Climate change is upon us, impacting our health and well-being. Earlier this year, the Intergovernmental Panel on Climate Change (IPCC) issued an assessment warning that the ravages of climate change were outpacing the ability of both nature and nations to adapt. The assessment represented a grim catalogue of the recent toll climate change has taken and cautioned that cities need to ramp up efforts to guard against these hazards.
Many American cities have committed to slashing carbon emissions. Increasingly, they are also trying to make themselves more resilient, adapting streetscapes and green spaces to counter the worst effects of extreme heat and violent storms.
Parks are a critical weapon in that fight. Green space has the power to lower air temperature and absorb floodwater and can be designed in a way that enhances those benefits. That’s especially important for disadvantaged communities, whose vulnerable populations are most at risk as the Earth warms.
“Communities are struggling with real threats from the climate crisis, like flooding and extreme heat,” says Diane Regas, president and CEO of Trust for Public Land. “And areas with the least amount of park space, namely communities of color and low-income neighborhoods, suffer the most. The good news is we have the tools to counter some of the worst impacts of climate change by using our public parks and schoolyards.”
As part of our 2022 ParkScore® index, Trust for Public Land (TPL) surveyed parks departments in the 100 most populous cities to see what they’re doing to respond to climate change. We found:
- Eighty-five percent of cities are adapting parks and recreation facilities to address climate change.
- Seventy-seven percent are enlisting parks to counter urban heat.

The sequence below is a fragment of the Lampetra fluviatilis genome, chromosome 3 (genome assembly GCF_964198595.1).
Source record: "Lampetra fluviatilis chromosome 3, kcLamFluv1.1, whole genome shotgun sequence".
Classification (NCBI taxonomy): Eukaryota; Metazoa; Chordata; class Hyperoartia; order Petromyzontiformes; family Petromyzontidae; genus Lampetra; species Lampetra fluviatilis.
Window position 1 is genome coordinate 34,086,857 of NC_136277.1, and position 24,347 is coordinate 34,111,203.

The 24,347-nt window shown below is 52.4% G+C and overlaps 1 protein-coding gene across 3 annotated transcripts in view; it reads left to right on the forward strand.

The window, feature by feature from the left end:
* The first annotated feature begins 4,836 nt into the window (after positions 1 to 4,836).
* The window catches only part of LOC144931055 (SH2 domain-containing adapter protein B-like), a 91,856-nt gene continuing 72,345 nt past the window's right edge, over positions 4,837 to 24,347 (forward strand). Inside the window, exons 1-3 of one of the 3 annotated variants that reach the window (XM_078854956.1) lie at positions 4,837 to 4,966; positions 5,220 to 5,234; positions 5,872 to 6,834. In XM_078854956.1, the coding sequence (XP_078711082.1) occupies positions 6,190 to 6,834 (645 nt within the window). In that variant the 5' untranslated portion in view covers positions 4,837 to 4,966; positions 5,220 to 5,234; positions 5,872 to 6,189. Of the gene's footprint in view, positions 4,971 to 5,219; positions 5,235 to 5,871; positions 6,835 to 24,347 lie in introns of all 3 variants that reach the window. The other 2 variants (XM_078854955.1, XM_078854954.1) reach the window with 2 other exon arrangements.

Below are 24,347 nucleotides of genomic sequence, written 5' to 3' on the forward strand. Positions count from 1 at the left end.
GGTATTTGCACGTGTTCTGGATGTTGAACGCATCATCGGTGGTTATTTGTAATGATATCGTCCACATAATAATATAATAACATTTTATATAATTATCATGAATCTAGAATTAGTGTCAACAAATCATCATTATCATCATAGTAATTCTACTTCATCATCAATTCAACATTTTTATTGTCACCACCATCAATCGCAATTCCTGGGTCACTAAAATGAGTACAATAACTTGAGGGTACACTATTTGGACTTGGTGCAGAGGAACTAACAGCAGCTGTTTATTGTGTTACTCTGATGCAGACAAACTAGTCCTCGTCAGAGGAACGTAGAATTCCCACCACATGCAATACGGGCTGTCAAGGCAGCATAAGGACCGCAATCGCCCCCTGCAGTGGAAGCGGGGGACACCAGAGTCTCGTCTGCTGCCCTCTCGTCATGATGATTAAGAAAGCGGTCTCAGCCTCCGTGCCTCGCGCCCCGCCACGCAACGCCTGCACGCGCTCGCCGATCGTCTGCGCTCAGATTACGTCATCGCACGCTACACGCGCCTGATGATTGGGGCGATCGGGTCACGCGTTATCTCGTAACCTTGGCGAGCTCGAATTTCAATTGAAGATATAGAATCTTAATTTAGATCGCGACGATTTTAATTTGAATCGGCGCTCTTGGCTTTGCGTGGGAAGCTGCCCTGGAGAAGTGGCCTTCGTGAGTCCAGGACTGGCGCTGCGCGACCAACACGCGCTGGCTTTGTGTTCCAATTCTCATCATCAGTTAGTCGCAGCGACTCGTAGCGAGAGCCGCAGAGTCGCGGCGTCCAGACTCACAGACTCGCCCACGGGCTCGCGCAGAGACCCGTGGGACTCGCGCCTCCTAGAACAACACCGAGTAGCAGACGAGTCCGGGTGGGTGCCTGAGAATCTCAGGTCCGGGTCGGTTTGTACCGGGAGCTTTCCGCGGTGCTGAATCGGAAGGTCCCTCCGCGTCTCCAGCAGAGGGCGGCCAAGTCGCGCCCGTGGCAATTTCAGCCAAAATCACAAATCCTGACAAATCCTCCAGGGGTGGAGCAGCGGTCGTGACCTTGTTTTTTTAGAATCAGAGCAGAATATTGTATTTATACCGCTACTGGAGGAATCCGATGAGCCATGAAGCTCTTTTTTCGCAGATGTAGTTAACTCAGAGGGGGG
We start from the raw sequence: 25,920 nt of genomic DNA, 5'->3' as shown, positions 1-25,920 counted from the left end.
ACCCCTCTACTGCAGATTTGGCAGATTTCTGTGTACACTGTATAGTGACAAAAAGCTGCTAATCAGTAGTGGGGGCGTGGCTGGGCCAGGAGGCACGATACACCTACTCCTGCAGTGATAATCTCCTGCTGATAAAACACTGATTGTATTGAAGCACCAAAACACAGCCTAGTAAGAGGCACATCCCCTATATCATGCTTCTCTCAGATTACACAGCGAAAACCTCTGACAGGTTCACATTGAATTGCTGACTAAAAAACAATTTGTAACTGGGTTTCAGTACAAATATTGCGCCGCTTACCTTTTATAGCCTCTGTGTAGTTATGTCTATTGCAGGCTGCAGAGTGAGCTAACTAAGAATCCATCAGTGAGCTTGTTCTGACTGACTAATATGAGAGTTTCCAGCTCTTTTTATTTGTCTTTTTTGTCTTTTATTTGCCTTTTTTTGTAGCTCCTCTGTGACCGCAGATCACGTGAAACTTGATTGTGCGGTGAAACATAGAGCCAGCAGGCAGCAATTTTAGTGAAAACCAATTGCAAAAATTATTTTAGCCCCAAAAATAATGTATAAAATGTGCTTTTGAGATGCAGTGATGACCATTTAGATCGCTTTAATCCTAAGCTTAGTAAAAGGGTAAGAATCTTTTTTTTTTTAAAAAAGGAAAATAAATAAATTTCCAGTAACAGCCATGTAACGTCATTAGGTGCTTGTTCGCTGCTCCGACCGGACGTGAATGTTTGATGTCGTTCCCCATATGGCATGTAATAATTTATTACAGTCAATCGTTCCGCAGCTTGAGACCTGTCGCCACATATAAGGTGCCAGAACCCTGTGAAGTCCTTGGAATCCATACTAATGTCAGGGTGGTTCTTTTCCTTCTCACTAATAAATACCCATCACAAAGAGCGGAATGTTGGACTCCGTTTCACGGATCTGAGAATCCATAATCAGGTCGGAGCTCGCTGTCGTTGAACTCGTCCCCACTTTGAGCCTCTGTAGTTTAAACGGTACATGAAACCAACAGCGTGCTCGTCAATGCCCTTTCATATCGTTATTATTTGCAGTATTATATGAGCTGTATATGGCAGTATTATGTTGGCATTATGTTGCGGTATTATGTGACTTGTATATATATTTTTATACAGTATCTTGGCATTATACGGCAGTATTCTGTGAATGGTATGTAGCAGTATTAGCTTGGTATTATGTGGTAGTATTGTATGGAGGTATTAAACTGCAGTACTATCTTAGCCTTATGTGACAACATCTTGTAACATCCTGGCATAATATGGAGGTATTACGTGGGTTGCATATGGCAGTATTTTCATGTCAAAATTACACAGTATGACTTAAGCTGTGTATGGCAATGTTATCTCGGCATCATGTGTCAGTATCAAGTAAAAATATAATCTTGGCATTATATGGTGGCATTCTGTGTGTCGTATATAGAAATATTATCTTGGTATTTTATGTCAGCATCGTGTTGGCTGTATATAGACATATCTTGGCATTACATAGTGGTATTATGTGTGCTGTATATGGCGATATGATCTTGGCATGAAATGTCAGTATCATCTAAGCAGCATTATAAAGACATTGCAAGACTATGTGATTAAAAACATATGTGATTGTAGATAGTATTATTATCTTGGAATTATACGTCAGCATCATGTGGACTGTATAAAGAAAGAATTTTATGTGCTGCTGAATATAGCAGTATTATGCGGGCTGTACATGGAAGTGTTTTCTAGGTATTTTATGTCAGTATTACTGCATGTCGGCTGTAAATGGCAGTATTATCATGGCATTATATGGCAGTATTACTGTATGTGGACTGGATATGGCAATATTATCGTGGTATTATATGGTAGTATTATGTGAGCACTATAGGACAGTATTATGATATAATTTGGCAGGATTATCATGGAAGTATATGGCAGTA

- Sixty-seven percent are improving surfaces to reduce flooding and runoff from rains.
- Twenty percent are managing parks and woodlands to sequester carbon dioxide, the main greenhouse gas behind climate change.
Other cities are managing parks to reduce the risk of wildfire, restoring shorelines to buffer storm surges and reduce erosion, and switching to renewable energy sources.
“It’s a pretty incredible range of practices that cities are pursuing to adapt their parks,” says Will Klein, TPL’s project manager for parks research.
Green space is not equitably distributed, however. We analyzed access to park space in those same cities, breaking down the results by race, ethnicity, and income. Our analysis found that the neighborhoods where most residents identify as people of color have access to an average of 43 percent less park acreage than mostly white neighborhoods.
Bottom line: many cities are doing a great deal, prodded by neighborhood associations, climate-justice groups, even arts organizations. But where progress is being made, these climate adaptations cannot happen fast enough. Congress, state governments, and city councils all must redouble efforts to finance green infrastructure in order to protect communities—especially those that need parks most.
Some good news: cities are generating new revenue through ballot measures for the purpose of creating and enhancing parks. A record 35 of the 100 ParkScore® cities now have voter-approved park bonds or other dedicated park-funding sources in place. Such investments can help bridge the park equity gap, reduce urban heat, and prevent flooding caused by climate change.
Read the Full 2022 ParkScore® Report
Lisa W. Foderaro is a senior writer and researcher for Trust for Public Land. Previously, she was a reporter for the New York Times, where she covered parks and the environment.